Fluency’s award-winning analytics and log management solution collects everything through data streams, versus data lakes. That way, the solution is able to make use of all available data. The data ingest process includes the important step of masking Personally Identifiable Information (PII) and Personal Health Information (PHI) that might affect compliance. Fluency’s masking capabilities serve as a notable differentiator in the industry.

Just following what happens to a record as it goes through a system gives a good indication of if the product views that data as a stream or a lake. Stream designs move the data through a chain of processing, trying to avoid using the database. Storing the data should be a final step, as once it is stored it requires more effort to search and analyze. This is why some products do well in a lab but cannot perform in real environments.

What makes good log management is not the collection, but how the data is handled. As stated, the collection infrastructure should be agnostic. How the data is processed makes the difference in how the data can be used, and how well the system can scale. When data processing is done by the user, the industry refers to this as Security Orchestration and Automated Response (SOAR). But many SOAR concepts should be automated by the log management. These internally are referred to as:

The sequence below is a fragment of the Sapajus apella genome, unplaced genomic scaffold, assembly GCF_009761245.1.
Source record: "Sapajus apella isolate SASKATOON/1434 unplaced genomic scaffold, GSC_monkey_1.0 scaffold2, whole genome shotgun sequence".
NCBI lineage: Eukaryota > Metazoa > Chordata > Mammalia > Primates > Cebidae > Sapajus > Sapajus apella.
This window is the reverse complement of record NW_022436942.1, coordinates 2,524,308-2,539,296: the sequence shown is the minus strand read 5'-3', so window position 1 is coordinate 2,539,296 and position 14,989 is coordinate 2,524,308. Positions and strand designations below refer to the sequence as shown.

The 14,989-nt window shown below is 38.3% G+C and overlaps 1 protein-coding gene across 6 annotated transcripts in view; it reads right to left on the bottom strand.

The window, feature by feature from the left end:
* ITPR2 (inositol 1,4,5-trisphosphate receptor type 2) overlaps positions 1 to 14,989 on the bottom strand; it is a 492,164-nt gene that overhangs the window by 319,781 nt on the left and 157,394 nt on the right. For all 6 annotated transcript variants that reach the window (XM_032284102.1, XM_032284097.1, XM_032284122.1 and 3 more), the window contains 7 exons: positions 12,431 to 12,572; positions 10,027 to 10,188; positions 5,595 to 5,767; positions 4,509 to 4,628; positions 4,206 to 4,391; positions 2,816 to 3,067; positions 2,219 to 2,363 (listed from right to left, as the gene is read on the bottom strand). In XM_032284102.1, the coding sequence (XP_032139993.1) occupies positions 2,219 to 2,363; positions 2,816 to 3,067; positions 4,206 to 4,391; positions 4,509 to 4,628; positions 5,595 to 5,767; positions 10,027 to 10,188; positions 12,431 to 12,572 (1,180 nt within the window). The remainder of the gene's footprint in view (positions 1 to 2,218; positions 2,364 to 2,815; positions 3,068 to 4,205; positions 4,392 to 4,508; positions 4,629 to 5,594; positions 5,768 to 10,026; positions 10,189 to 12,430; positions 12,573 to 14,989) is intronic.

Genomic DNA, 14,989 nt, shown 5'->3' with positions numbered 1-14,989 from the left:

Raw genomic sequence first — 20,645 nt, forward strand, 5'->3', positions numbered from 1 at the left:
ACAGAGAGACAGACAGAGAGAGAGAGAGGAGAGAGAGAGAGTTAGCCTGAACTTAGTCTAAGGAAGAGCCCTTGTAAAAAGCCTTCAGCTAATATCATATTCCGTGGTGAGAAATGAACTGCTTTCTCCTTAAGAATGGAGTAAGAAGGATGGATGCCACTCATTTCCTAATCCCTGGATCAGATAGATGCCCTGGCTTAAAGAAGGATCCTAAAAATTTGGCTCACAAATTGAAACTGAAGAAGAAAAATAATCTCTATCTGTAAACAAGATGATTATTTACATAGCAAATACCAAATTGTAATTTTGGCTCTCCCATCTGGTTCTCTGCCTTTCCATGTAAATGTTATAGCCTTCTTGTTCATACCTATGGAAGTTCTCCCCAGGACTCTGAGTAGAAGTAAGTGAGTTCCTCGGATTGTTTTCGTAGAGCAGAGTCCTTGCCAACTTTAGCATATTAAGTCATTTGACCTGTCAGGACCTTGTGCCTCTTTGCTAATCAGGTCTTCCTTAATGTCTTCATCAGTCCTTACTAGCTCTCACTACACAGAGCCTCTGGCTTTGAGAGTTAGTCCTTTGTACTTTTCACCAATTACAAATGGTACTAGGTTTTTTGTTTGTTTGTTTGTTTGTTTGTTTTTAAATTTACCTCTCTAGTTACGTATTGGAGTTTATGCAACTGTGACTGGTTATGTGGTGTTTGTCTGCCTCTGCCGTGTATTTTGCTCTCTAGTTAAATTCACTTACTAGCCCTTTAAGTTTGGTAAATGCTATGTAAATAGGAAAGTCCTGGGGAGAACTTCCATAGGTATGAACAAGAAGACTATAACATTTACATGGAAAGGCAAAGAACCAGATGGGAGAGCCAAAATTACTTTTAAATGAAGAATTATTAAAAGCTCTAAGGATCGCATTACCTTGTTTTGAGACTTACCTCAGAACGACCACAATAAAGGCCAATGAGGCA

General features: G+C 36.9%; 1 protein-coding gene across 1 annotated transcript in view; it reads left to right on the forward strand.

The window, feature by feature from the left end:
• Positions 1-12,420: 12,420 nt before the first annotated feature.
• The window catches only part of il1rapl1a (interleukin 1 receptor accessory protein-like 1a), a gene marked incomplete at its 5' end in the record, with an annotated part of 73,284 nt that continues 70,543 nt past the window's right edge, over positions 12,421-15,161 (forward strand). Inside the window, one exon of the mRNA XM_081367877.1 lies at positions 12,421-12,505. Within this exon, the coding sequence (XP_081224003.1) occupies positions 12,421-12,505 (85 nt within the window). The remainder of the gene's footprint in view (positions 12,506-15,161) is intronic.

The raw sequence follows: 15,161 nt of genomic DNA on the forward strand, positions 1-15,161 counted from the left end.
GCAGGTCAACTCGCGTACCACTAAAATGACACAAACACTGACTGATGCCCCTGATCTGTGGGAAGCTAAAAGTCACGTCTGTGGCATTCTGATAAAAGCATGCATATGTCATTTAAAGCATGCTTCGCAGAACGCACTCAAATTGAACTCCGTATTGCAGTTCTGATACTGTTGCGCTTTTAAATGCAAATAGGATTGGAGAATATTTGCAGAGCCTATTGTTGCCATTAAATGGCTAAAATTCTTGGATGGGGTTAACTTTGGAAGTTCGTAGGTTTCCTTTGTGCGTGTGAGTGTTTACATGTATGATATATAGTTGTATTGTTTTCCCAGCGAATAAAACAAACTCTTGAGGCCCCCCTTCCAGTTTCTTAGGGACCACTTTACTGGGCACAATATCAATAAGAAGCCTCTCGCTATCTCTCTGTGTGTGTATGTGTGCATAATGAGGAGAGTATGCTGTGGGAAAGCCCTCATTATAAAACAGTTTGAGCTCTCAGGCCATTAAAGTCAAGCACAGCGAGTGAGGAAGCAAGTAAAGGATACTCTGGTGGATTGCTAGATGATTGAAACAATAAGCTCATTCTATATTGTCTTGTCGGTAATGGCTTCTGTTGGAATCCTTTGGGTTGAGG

• Data Enhancement
  • Data Association
  • Data Correlation

Fluency flexibly offers the ability to run in the AWS cloud or on-premises. The AWS option enables high availability and high durability. It’s a multi-tenant architecture, so each client can work within its own dedicated cloud instance. AWS also facilitates significant capacity, rated at 250+ TB/day and up to 12 million events per second (EPS). The solution supports Internet Protocol version 6 (IPv6), the most recent edition of the Internet Protocol, for identifying and locating systems on networks and routing traffic across the Internet.